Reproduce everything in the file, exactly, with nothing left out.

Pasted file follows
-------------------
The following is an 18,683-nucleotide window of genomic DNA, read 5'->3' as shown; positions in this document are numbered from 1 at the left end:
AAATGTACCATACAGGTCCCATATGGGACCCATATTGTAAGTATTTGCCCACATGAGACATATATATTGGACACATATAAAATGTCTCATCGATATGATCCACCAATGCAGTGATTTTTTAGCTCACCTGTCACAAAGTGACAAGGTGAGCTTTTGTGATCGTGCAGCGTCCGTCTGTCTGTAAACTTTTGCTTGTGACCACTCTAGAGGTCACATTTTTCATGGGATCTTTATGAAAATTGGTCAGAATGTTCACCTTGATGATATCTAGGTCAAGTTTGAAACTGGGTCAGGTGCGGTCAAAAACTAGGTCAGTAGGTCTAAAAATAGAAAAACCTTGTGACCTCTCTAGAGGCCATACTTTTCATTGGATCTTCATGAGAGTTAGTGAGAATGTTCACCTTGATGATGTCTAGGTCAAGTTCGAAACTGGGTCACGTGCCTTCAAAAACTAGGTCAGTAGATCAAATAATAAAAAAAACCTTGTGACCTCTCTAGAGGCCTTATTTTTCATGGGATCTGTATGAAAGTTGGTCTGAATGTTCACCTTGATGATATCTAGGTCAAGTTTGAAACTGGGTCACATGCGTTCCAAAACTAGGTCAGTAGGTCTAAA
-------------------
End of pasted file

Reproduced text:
The following is an 18,683-nucleotide window of genomic DNA, read 5'->3' as shown; positions in this document are numbered from 1 at the left end:
AAATGTACCATACAGGTCCCATATGGGACCCATATTGTAAGTATTTGCCCACATGAGACATATATATTGGACACATATAAAATGTCTCATCGATATGATCCACCAATGCAGTGATTTTTTAGCTCACCTGTCACAAAGTGACAAGGTGAGCTTTTGTGATCGTGCAGCGTCCGTCTGTCTGTAAACTTTTGCTTGTGACCACTCTAGAGGTCACATTTTTCATGGGATCTTTATGAAAATTGGTCAGAATGTTCACCTTGATGATATCTAGGTCAAGTTTGAAACTGGGTCAGGTGCGGTCAAAAACTAGGTCAGTAGGTCTAAAAATAGAAAAACCTTGTGACCTCTCTAGAGGCCATACTTTTCATTGGATCTTCATGAGAGTTAGTGAGAATGTTCACCTTGATGATGTCTAGGTCAAGTTCGAAACTGGGTCACGTGCCTTCAAAAACTAGGTCAGTAGATCAAATAATAAAAAAAACCTTGTGACCTCTCTAGAGGCCTTATTTTTCATGGGATCTGTATGAAAGTTGGTCTGAATGTTCACCTTGATGATATCTAGGTCAAGTTTGAAACTGGGTCACATGCGTTCCAAAACTAGGTCAGTAGGTCTAAA